Great Britain added three more medals to their ever growing medal tally at the European Short Course Swimming Championships on Saturday night, roared on by a brilliant Glasgow crowd.
After gold in the Women’s 100m Freestyle last night, which in itself was a real breakthrough performance, Freya Anderson did it again over double the distance, before forming part of the GB Mixed 4x50m Freestyle Relay that stormed to silver. Before all that though it was Siobhan-Marie O’Connor that really got the crowd going as she bagged bronze in the Women’s 200m Individual Medley.
For Anderson though, it was another indicator of both her uncapped potential and that she is now mixing it with some of the best senior athletes in the world. Despite only being 18 years of age, she swam a 200m race that belies her experience, finishing quicker than anyone in the race to come through for gold.
In fact the Alan Bircher coached swimmer was sixth with 50m left to swim, before producing a final 50m that was over a second quicker than anyone else in the race to take the title. Timed to perfection, she overhauled Federica Pellegrini with her final few strokes to stop the clock at 1.52.77, obliterating Fran Halsall’s British record that has stood for 10 years.
Naturally delighted, she told the media afterwards:
“It’s just amazing - I really didn't expect it. Even when I touched the wall and looked around I saw the one by my name I was like 'what!?'. I'm really happy with how I managed to pace my race and come back hard on the last 50m.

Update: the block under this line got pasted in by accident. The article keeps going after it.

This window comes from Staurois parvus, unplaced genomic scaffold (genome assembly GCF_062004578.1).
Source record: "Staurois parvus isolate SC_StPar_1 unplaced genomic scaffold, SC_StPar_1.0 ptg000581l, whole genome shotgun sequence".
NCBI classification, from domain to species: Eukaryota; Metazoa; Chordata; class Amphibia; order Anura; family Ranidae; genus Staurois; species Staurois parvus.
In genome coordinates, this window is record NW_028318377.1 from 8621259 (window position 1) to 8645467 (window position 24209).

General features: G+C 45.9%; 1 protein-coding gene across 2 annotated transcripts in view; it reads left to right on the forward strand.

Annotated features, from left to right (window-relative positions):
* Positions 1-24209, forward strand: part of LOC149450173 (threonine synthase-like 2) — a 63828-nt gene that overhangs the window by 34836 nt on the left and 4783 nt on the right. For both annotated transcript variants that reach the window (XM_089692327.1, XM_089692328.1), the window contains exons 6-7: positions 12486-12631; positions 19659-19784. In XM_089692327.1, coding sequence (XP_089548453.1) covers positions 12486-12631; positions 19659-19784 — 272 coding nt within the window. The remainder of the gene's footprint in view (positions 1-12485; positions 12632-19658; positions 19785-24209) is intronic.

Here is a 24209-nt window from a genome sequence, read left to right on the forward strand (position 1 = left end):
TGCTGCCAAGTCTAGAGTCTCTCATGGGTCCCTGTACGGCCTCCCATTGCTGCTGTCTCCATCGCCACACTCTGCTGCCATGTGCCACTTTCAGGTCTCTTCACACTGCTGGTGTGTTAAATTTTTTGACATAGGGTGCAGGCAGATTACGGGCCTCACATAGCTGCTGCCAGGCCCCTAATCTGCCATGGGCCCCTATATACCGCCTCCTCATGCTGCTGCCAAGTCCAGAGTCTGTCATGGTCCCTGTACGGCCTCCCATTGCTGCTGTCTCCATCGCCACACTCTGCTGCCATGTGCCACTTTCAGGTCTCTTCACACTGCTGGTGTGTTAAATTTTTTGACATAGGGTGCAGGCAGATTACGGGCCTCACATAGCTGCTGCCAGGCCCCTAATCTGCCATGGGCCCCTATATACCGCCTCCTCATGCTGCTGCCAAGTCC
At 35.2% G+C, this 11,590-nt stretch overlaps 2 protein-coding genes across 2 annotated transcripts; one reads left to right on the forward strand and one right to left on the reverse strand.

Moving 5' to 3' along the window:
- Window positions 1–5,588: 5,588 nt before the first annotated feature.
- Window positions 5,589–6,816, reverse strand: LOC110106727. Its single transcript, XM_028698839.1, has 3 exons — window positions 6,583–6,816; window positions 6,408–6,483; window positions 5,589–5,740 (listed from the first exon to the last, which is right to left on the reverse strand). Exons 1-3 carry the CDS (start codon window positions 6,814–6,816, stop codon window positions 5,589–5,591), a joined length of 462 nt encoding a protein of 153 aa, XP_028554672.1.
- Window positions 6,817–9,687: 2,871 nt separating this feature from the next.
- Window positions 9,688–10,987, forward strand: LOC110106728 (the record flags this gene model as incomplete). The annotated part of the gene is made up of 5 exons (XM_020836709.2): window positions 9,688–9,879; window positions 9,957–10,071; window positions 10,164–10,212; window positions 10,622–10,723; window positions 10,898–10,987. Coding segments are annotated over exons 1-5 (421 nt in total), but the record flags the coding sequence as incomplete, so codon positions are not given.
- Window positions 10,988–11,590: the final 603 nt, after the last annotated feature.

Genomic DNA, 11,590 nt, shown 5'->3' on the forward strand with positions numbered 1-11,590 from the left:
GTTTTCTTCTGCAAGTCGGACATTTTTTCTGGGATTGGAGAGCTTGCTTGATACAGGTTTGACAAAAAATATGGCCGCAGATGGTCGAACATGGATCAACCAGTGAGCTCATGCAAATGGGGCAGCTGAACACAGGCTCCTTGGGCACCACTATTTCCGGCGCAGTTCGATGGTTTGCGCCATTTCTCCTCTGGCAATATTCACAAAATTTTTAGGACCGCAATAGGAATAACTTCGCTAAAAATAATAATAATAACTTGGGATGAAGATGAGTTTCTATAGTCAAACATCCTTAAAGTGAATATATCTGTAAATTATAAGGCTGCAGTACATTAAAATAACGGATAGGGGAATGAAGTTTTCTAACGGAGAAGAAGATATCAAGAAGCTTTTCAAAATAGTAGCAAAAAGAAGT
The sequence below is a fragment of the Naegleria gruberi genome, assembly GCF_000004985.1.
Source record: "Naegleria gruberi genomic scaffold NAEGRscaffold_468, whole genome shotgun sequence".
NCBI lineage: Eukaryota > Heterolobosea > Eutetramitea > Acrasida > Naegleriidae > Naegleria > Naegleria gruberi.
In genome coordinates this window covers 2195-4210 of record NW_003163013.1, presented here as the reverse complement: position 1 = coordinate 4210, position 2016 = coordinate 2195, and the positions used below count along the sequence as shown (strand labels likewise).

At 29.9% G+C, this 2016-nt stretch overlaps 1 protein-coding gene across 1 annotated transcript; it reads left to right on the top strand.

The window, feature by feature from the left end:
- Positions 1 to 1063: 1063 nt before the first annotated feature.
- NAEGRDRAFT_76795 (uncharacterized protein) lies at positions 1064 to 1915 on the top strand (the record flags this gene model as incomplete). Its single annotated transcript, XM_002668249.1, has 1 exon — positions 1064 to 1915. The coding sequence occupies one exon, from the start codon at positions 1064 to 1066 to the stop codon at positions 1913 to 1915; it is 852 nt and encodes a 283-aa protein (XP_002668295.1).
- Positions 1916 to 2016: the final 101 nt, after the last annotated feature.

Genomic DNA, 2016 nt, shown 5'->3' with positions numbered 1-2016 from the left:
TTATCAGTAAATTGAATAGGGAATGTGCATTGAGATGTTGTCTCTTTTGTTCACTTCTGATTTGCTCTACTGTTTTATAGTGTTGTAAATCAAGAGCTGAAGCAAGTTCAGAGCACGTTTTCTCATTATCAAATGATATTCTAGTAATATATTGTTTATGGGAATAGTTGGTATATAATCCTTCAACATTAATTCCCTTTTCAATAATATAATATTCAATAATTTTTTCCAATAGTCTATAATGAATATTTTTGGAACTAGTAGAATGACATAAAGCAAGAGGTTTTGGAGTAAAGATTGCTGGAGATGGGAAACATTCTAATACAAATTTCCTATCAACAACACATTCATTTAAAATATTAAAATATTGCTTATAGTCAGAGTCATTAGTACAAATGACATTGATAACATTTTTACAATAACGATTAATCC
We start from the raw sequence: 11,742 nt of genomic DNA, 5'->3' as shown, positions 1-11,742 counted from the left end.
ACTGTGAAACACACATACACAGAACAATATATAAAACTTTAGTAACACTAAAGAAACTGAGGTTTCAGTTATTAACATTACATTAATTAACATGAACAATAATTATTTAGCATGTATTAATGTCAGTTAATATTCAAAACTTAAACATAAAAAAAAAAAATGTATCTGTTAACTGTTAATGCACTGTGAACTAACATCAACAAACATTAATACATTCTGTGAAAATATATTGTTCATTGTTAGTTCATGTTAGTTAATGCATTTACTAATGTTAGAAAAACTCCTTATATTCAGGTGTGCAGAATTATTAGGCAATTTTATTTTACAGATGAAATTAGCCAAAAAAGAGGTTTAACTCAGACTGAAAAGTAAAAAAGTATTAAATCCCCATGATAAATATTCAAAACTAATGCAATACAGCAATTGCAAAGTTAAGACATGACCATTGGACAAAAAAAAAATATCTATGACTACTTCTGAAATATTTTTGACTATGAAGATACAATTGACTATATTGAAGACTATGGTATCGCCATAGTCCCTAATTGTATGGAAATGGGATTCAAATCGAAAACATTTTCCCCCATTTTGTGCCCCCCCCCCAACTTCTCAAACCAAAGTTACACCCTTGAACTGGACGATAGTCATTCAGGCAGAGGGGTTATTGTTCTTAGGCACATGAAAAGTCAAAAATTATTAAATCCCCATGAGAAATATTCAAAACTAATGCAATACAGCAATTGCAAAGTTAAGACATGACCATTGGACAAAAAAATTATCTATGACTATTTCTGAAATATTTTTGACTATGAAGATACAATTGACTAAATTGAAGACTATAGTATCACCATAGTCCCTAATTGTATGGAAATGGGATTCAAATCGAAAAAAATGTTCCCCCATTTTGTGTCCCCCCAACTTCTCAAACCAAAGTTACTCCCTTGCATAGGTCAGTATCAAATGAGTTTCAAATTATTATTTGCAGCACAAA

“I knew how a few of the others would swim it and thought if I could be with them at around the 150m mark I could make my move. It's a tactical race the 200m Free so I had to keep looking around whilst also focusing on my own race. I've never been good at short course and I've been working on my turns and skills for years, so to finally see it paying off is really rewarding.
“The crowd were amazing and even when I finished and looked up everyone was just so happy, it was really nice to see that. I saw my parents in the crowd, they weren't here yesterday, so today it was amazing to see them up there.”
Just 20 minutes earlier Siobhan-Marie O’Connor delivered Britain’s seventh medal of the championships so far, a complete performance rewarded with her first international medal since the European bronze she won in this pool last summer.
The Olympic silver medallist has been building form as the week has gone on, and in her favoured 200m Individual Medley she put it all together to earn herself a trip to the podium. To the fore throughout, O’Connor was locked in battle with Maria Ugolkova for the minor medals, with it all coming down to the touch. In the end it was bronze, with Siobhan more than satisfied:
“I’m pretty happy with that! It was close at the end, but I’m happy with it and I haven’t been under 2.07 for a while. I could really hear the crowd and it was really nice when I walked out – it’s that sort of thing that when you look back on your career you’ll remember and I’ve been so blessed that throughout my career I’ve had lots of opportunities to race in front of a home crowd. It’s such a great feeling and it’s only when you take a step back that you can really appreciate it.”
The third medal of a superb Saturday night at the Tollcross International Swimming Centre came in the final event of the evening, the Mixed 4x50m Freestyle Relay, with a quality quartet of Duncan Scott, Scott McLay, Anna Hopkin and Freya Anderson combining to great effect.